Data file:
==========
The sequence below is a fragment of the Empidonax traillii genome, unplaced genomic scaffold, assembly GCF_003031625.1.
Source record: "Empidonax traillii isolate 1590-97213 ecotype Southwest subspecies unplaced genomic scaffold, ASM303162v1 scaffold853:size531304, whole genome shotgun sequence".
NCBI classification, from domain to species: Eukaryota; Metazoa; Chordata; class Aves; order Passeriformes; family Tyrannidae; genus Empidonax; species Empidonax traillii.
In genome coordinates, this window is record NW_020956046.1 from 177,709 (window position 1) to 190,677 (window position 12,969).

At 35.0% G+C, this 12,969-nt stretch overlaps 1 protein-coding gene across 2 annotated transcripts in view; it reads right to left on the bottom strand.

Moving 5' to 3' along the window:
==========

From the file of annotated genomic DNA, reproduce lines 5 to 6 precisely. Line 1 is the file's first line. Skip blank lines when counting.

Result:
At 35.0% G+C, this 12,969-nt stretch overlaps 1 protein-coding gene across 2 annotated transcripts in view; it reads right to left on the bottom strand.

Moving 5' to 3' along the window: